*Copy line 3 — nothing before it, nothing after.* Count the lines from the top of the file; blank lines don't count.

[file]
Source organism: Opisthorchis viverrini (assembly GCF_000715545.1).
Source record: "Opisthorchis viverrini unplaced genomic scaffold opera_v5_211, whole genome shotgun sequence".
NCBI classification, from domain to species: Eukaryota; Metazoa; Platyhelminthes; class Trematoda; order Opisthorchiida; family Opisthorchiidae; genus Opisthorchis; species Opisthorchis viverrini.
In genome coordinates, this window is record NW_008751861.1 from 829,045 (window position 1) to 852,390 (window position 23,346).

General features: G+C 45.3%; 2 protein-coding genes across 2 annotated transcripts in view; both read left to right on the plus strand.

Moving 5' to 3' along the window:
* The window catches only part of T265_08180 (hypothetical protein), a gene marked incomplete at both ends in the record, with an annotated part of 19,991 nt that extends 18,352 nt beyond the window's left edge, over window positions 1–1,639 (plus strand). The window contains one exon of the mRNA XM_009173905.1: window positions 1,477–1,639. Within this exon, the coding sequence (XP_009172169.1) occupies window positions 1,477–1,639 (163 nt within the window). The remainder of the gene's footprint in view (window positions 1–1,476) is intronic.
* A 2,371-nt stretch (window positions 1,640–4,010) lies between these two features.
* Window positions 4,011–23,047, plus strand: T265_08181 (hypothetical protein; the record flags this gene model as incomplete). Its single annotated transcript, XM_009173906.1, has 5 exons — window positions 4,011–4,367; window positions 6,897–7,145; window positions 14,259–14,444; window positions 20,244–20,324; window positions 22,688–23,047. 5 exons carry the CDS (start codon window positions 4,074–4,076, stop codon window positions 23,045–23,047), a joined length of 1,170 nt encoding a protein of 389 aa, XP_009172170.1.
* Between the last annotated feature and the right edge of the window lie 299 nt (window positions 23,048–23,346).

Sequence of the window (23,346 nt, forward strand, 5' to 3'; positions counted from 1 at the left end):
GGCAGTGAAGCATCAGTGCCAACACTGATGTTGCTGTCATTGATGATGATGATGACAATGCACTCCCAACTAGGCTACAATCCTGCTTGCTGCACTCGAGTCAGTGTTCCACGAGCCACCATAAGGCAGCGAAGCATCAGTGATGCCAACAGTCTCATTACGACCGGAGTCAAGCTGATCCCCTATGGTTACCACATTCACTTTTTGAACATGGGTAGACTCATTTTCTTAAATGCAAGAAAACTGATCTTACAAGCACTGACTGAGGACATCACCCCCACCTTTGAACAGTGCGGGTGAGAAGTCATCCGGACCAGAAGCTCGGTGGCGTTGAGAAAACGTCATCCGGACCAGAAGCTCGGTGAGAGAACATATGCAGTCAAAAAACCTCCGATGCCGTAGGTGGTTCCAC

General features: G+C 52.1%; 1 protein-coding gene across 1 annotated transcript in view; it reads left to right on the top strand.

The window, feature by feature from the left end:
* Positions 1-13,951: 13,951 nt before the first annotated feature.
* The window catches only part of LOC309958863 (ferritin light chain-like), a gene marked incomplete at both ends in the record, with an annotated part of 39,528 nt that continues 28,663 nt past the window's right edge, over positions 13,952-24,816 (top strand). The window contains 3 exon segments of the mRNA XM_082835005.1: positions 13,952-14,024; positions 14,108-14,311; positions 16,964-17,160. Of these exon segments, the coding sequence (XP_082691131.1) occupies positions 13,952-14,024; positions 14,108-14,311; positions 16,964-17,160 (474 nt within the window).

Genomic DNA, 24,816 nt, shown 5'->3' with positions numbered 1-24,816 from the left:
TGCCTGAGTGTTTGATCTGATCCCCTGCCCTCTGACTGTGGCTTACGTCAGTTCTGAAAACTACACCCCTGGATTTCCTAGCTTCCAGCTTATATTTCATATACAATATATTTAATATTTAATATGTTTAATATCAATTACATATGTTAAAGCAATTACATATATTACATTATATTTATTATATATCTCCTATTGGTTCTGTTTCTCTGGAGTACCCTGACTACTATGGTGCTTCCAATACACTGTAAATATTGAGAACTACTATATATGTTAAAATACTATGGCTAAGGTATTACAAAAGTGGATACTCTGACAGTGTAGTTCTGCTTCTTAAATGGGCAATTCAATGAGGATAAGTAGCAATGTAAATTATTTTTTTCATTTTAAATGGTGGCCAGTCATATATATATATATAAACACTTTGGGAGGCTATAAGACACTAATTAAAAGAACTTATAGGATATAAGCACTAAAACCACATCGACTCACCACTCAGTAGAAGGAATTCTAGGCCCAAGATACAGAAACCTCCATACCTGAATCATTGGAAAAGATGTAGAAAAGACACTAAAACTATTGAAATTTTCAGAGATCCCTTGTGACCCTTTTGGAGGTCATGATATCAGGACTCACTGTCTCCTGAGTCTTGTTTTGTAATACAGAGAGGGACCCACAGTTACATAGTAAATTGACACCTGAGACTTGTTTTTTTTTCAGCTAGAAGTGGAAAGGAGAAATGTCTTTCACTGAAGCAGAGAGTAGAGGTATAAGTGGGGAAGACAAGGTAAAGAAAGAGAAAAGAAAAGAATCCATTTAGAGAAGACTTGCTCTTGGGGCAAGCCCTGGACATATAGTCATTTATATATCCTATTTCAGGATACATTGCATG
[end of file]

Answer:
NCBI classification, from domain to species: Eukaryota; Metazoa; Platyhelminthes; class Trematoda; order Opisthorchiida; family Opisthorchiidae; genus Opisthorchis; species Opisthorchis viverrini.